Updated: Aug 25
Takuma Sato comes in under caution to win second Indy 500 title
It was once called “The Greatest Spectacle in Racing.” And trust me when I say, the Indianapolis 500 is just that. Open-wheel racing is something akin to hockey for most fans. Once you’ve seen it live, you’re hooked.
I’ve sat in the paddock and watched these cars racing at over 200 miles per hour snap around the corner of turn one like they were shot out of a cannon. I’ve seen massive crashes, breakdowns (both cars and drivers), and I’ve cried watching these drivers celebrate their wins.
As a sports fan, 2020 has taken quite a bit away from my everyday life. Memorial Day weekend and the race itself was no exception. So yesterday, almost three months to the day after the 2020 Indianapolis 500 was scheduled to be run, was a day I was looking forward to.
2020, I give up. You win. You’re officially the worst. Because you managed to muck up the Indianapolis 500, along with tennis, hockey, baseball, college football, and possibly even the NFL. I’m sending you a glitter bomb. I’m flipping you off with both hands in front of your face. I’m so done with you.
For Takuma Sato, I’m sure that 2020 is going fantastically. He is now a two-time champion of the Indy 500, holding off five-time IndyCar Series champion Scott Dixon to win under caution.
Let me say first, that my ranting is not at the expense of the health of a driver, thankfully. Spencer Pigot, Sato’s teammate as luck would have it, was involved in a massive crash with only five laps left to go. If you watch the video, scroll to the 1:40 mark, and see what I’m talking about. The good news is that Pigot was discharged from the hospital last night with no major injuries. But I digress.
For Dixon, the pain was real. He and Sato were about even on fuel efficiency and was planning to overtake him to claim his own second Borg-Warner trophy. But with the amount of debris the crash left on the track, and the fact that Pigot needed immediate medical attention, IndyCar had no option but to finish the race under caution and call it quits.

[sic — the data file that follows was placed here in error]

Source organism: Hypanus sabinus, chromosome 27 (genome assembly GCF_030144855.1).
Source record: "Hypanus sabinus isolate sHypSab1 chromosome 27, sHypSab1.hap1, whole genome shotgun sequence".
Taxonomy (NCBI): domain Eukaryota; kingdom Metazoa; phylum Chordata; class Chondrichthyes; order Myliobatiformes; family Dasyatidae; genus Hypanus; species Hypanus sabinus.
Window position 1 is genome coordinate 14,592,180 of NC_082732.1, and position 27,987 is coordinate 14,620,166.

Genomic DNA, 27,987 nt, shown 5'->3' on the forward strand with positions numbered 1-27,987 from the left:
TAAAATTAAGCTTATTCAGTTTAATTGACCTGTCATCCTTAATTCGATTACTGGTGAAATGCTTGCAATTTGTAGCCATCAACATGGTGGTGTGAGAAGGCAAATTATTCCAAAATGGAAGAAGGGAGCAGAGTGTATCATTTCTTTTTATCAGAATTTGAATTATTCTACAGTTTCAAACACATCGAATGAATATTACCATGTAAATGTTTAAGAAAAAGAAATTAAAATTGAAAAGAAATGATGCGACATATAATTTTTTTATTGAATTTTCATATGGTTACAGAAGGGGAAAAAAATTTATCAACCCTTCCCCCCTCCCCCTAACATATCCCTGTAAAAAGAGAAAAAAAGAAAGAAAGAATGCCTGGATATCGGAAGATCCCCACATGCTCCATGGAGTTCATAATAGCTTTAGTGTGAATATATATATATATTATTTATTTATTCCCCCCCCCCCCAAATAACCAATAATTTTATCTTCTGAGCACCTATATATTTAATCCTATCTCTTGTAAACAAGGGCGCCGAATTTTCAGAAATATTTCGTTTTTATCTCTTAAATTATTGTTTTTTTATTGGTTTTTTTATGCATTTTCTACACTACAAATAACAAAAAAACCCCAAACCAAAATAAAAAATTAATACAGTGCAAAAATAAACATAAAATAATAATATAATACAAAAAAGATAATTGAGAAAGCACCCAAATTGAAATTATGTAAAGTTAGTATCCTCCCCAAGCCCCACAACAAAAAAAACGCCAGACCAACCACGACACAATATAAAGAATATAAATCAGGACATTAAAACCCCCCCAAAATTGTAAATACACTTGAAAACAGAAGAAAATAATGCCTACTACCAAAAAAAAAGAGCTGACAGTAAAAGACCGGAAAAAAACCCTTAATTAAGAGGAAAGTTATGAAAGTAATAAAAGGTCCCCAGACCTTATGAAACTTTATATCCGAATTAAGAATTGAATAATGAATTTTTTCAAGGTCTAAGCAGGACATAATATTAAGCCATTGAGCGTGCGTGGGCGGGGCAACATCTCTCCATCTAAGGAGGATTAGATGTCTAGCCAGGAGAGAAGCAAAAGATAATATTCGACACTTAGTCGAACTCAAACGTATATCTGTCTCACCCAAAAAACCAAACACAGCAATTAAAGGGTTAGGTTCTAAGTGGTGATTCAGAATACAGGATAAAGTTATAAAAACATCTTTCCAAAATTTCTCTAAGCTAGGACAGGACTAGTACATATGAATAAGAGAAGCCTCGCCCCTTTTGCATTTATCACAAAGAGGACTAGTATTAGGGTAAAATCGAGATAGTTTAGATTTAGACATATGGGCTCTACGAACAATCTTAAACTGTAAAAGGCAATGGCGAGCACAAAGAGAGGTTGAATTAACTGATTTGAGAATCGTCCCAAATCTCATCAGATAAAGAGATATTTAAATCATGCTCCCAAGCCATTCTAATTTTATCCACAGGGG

For IndyCar, like their friends at the NHL, NFL, MLB, et al, they were quick to note “there were too few laps remaining to gather the field behind the pace car, issue a red flag and then restart for a green-flag finish” in order to cover their asses for the fans, who like me, wanted to see a green flag finish.
This was an imperfect ending to a perfect race. The imperfect finish to what was supposed to be a perfect finish. Everything, aside from the lack of fans, was in place for us racing fans to eke out some level of satisfaction after being denied our Memorial Day tradition this year.
We had an Andretti on the pole for goodness’ sake! For the first time in 33 years at the Indy 500, a member of the Andretti family had qualified fastest for the race. For Marco Andretti, I can’t imagine living up to the pressure of that last name, and the weight that comes along with it. Not to mention the fact that everyone brings up that 51-year losing streak for your family too.
Good news. The streak lives on. 51 years and counting. Andretti was passed by Dixon on lap 1 and ultimately finished 13th. Proof as always that you don’t necessarily want to be the pole sitter for this race.
For me, having sports back in my life has been a welcome distraction. The hockey playoffs have been glorious, and being able to watch my (absolutely terrible) Boston Red Sox has made afternoons of working from home somewhat bearable. My hope was I’d get a fun Sunday of racing onto my calendar as well, but alas.
The year 2020 went 2020 on the 2020 Indy 500.
Bio: Ashley Ragland doesn’t want to hear any flak about how a SoCal native can love the Red Sox and Patriots as much as she does. For more thoughts and opinions on life, sports, and everything in between, you can find her on Twitter (@ashleyragland14) and Instagram (@ashleykate314).
Photo Courtesy: Associated Press